Why did Manny Villar back out of the third telco race?
EYES WIDE OPEN - Iris Gonzales (The Philippine Star) - November 13, 2018 - 12:00am

It is almost noon in a quaint and cozy coffee shop in Makati, the one where ladies’ bikes hang on wooden ceilings, verdant plants abound and where the trash bin will remind you of your ex lover. 

The smell of freshly brewed coffee is wafting in the air.

Tycoon Manny Villar, casual in dark blue jeans and his trademark jacket, suddenly walks in the particular room where I am seated. It’s not exactly surprising. Villar after all owns the place, The Coffee Project along Leviste street. It is one of dozens and dozens of Coffee Projects around the country. 

His eldest son Paolo has just finished giving journalists a press briefing on Vista Land’s rosy nine-month results. 

Manny “MBV” Villar joins the table. 

I get excited. I’m raring to ask him the million-dollar question: Why did he back out of the third telco race after all the trouble?

It’s a curious case. After all his company had just secured a national franchise and his pal, President Duterte, recently signed it into law. 

“So, why did you back out?” I ask him.

He smiles an enigmatic smile. 

“Wala akong pera,” he says in jest. 

It’s a big joke, of course. And the Forbes-listed billionaire — the second richest in the Philippines, according to the 2018 list — says so. 

“There are many reasons,” he says. 

“Number one reason?” I ask him.

“Secret,” MBV says jokingly again.

Everyone laughs.

Number two reason?” I press on.


More laughter. 

Turning serious, MBV explains that they really just wanted to focus on the company’s internal expansion, which is to provide fixed broadband services to homeowners of the various residential communities the Villar Group has developed and eventually, beyond these areas.

The franchise was not really for a third telco play, he says.

Paolo adds that in order to offer nationwide broadband services, it’s much easier to get a national franchise.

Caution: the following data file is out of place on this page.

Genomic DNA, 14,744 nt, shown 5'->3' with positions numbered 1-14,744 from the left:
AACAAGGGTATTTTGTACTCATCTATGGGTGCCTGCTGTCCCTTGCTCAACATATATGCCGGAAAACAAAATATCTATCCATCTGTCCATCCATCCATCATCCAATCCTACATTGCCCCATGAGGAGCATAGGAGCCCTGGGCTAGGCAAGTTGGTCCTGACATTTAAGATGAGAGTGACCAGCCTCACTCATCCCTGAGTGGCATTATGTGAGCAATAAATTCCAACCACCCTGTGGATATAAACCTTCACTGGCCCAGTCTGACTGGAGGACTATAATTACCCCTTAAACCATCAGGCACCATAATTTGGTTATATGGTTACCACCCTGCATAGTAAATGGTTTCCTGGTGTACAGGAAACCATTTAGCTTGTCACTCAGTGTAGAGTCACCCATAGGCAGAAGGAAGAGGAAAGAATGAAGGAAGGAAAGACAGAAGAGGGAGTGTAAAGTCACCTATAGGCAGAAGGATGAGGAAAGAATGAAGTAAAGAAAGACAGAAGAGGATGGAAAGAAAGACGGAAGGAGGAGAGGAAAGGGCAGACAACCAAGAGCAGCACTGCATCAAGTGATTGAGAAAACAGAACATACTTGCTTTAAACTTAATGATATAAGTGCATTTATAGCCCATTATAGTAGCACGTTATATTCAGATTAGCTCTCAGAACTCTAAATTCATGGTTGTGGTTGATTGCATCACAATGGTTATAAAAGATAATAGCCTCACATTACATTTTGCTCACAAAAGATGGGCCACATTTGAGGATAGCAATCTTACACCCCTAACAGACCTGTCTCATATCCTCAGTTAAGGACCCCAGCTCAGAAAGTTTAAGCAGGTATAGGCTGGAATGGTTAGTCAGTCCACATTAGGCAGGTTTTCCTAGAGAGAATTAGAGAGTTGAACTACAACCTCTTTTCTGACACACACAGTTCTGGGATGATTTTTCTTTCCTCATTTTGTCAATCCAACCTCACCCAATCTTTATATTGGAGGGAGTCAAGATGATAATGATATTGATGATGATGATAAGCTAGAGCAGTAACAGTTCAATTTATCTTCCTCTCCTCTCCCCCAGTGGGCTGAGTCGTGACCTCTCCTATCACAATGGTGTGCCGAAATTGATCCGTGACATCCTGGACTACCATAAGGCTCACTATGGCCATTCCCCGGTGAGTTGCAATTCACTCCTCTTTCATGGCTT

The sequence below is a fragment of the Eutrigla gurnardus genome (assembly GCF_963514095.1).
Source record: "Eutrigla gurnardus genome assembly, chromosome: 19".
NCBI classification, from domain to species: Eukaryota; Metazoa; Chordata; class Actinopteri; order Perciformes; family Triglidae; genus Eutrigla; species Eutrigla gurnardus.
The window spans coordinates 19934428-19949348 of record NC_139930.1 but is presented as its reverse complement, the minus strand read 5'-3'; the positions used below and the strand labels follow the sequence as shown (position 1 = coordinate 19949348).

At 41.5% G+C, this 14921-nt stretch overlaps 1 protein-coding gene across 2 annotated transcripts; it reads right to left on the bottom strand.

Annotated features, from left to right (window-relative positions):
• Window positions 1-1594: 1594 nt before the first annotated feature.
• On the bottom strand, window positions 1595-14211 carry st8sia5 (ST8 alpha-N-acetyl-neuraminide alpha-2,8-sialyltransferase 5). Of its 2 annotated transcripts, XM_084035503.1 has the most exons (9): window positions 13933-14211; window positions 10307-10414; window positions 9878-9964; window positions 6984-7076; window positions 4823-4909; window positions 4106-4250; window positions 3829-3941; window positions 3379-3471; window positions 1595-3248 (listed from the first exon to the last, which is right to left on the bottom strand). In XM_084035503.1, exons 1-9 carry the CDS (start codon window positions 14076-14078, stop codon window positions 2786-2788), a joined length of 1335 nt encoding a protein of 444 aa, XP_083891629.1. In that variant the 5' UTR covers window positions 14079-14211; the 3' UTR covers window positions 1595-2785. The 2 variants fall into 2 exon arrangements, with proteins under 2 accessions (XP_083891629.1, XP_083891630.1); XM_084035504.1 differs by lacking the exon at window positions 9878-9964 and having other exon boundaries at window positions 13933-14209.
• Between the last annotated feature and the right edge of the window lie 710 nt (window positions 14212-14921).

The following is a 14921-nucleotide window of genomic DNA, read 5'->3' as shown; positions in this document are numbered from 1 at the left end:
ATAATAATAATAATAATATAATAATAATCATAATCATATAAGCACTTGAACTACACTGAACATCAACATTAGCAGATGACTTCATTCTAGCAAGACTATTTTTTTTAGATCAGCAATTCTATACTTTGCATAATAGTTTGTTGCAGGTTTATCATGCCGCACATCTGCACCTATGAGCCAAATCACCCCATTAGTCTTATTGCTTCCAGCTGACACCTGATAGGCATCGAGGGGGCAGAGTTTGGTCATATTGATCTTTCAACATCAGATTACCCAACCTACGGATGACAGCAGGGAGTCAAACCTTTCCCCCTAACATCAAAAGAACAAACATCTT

Thus, Streamtech, the Villar-owned company would be able to spread broadband outside Metro Manila faster with the appropriate franchise, Paolo adds.

They plan to have a full roll out next year in Mega Manila, but they are already in some areas now. 

But why did they try to vie for the third telco in the first place?

“We looked at the third telco as a possibility, but at the current version of the offering, of the bidding, it wasn’t a good fit for us. Based on what was in the bid and what the government was offering it was not a good fit for us at this time,” Paolo explains. 

Asked if they are willing to work with whoever would be declared winner, Paolo says yes. 

“Yes, absolutely. We can definitely offer a lot of values. If it’s in line with their strategy and it makes sense, we’re willing to partner with anyone,” he says.

On that day, Nov. 7, and on that hour, the bidding was still ongoing. 

The Department of Information and Communications (DICT) would later declare the Dennis Uy-led consortium as the country’s provisional third telco player after two other groups were disqualified. 

What’s next for MBV’s empire after backing out of the third telco race? 

MBV says there are many things to look forward to with the rest of the businesses steadily growing. 

He remains optimistic on the business environment, saying that it’s all good. From Coffee Projects, to homes, to malls, to supermarkets, to death care, and soon to the broadband business, Villar’s empire is indeed going strong.

They also plan to open a mall in Davao next year. 

Why did Dennis Uy of Pampanga backout?

Now that the Villars have elaborated on their reasons for backing out of the third telco race, I wonder too why Dennis Uy of Pampanga, considered as a serious contender, backed out of the race.

There’s no lack of conspiracy theories in the grapevine. Some sources claim that he was asked to back out.

I haven’t met him and have no chance of asking him, but they explained their reason in the statement they issued. 

Conditions for their participation are “commercially unviable,” they said in a joint statement. Their consortium is composed of Converge ICT and its partners, KT Corp and Teltech. 

They said the prospective third telco is “required to incur an inordinate amount of funds and carry out commitments at a pace that is not required of the current dominant service providers.”

Davao’s Dennis Uy: Give us a chance

As of this writing, controversies are mounting with the disqualified bidders calling for a rebidding. 

But Dennis Uy of Davao tells me over the weekend that their consortium should be given a chance to prove that they can provide better services. 

We’ll have to wait and see how this would end. 

For now, the telco-serye continues. Let’s stay tuned. Don’t even wink.

Iris Gonzales’ email address is eyesgonzales@gmail.com 

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